"I just heard a hit," he says. "I kept tellin' my brother, and he said, 'Yeah, yeah, we'll do it again.' But he ain't never manage to get around to it. He took his time, man."

In fact, he took long enough for Jibbs -- by then a teenager who was wowing older St. Louis rhymers with his quicksilver verses -- to get his own label deal. With some big-name credits under his belt, DJ Beats was able to get Jibbs' demo to Geffen, which snapped up the precocious youngster. Back in his brother's bedroom studio, Jibbs once again made his pitch for a rerecorded "Chain Hang Low." Beats acquiesced, with spectacular results. The single dominated the airwaves during the summer of '06, making Jibbs a refreshingly old-fashioned success story in an increasingly X-rated genre, which led to Jibbs enjoying one major I-told-you-so at his older brother's expense.

"Yeah, yeah, yeah, man," he admits with a laugh. "It was pretty sweet."

Despite a couple of big-name cameos -- Chamillionaire guests on "King Kong," the woofer-worshiping follow-up to "Chain," while Lil Wayne and Yung Joc appear on the latter's remix -- most of Jibbs' debut was recorded at home, with his brother providing the backing tracks. The humble beginnings haven't deterred some hip-hop heavyweights from paying homage. Jibbs has been shouted out by his idol, Jay-Z, and his hometown hero, Nelly, has also been supportive. "They like what I'm doin', man," he says.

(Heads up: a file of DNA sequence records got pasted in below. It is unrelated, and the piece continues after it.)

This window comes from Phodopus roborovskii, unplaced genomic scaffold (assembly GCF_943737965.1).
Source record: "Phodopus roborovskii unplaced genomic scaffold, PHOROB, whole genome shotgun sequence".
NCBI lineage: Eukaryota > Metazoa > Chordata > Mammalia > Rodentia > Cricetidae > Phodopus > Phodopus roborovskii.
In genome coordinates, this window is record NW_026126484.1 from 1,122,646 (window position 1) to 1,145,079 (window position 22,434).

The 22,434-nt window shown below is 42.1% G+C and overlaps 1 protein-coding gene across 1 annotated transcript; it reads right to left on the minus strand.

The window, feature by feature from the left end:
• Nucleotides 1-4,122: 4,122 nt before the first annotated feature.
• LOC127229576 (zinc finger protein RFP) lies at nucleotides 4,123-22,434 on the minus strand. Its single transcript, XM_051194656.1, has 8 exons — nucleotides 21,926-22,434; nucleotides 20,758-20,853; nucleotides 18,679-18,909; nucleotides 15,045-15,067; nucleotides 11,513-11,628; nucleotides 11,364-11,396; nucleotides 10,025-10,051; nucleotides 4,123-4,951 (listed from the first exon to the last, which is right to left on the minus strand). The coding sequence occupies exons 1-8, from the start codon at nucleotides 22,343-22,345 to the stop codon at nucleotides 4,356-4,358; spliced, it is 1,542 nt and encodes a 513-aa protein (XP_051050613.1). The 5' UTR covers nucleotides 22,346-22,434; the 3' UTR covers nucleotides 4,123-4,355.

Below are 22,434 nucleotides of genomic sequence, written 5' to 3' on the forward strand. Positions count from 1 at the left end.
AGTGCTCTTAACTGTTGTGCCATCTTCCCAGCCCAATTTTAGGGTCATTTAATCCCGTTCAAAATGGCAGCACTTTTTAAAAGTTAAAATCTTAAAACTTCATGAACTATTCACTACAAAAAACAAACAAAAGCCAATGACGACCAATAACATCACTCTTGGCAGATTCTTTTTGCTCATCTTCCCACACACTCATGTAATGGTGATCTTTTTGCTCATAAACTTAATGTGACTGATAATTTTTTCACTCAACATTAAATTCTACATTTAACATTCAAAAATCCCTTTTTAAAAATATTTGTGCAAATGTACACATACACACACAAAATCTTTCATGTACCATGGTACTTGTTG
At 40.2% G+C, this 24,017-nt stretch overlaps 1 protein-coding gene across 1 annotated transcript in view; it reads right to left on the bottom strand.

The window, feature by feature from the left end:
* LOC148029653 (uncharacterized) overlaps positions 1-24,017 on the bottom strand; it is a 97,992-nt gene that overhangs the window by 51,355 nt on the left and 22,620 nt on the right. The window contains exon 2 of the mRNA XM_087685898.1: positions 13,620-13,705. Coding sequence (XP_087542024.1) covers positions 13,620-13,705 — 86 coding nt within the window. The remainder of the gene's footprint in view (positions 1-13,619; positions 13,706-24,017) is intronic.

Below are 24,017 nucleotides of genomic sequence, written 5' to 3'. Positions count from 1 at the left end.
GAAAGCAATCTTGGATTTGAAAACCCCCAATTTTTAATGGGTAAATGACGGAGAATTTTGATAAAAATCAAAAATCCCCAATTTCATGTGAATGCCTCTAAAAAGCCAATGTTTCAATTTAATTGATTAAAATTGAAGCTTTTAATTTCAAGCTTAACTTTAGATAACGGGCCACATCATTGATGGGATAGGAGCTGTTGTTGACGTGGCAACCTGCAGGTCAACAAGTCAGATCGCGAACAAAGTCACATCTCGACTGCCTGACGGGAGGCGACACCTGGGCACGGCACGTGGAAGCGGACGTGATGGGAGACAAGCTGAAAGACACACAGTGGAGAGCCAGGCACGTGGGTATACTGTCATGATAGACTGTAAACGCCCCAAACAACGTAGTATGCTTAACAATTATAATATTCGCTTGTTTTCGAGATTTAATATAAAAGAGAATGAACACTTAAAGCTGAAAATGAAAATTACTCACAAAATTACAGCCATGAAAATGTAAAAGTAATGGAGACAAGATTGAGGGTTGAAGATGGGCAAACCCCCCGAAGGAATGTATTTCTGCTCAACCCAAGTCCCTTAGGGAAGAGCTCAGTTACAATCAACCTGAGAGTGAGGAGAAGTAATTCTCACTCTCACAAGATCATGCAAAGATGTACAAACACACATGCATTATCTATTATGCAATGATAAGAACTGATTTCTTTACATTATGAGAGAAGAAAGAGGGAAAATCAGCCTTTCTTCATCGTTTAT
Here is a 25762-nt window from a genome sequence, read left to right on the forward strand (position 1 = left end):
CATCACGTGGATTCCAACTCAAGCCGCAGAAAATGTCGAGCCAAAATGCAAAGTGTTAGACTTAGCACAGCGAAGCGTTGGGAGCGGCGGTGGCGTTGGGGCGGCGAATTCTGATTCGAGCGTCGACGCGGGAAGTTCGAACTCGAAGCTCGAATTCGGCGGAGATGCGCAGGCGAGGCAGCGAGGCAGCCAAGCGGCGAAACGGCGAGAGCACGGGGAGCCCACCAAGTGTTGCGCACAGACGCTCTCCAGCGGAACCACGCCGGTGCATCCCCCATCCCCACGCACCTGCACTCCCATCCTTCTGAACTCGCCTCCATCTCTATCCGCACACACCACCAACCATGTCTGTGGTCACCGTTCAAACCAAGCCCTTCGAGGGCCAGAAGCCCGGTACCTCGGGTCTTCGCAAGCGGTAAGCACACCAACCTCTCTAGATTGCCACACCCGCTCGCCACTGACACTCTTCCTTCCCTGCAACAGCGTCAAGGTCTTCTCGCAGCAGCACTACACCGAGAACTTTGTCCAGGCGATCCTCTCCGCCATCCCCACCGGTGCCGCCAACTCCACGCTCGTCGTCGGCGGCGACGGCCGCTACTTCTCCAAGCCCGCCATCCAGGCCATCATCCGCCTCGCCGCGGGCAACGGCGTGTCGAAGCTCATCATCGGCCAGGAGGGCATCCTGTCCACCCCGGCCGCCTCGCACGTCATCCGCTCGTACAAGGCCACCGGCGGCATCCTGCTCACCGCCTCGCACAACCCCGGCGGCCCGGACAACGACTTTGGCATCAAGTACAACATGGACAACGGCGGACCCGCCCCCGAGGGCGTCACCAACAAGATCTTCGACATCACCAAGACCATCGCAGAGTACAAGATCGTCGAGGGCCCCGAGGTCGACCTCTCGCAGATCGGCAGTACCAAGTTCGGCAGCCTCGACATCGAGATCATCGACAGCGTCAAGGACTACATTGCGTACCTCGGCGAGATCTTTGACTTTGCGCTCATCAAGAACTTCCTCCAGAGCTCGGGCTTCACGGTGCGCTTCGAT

At the same time, Jibbs doesn't want to be pigeonholed as a proponent of the St. Loo sound -- if such a thing still exists, post Chingy, J-Kwon, et al. Ranging from syrupy chopped & screwed beats to hyperactive crunk, with the vocals to match, the breadth of styles on Jibbs' album should militate against that.

"If I'm ever compared to Nelly, then you can't do nuthin' but take that as a good thing," Jibbs says. "But I'm tryin' to come out and do my own thing -- be completely myself."

That's the thinking behind the best album title of 2006: Jibbs Feat. Jibbs. It sounds like a jab at the hip-hop world's penchant for guest-star excess, but Jibbs insists it was actually suggested by his younger sister. "She just said, 'You got so many different styles, it's like you're the guest on your own album.'"

Of course, Jibbs hopes to use the success of "Chain" to allow him some guest spots on TV and in film. He's already mulling a couple of movie scripts, and an animated TV project is being kicked around. But anytime he drifts too far from music, there's always his brother's studio, as well as his competitive and talented family, to keep him focused.

"I got three albums' worth of stuff already, but that don't mean I'm gonna stop," he says. "Like I learned boxing -- keep punchin', man. Keep punchin'."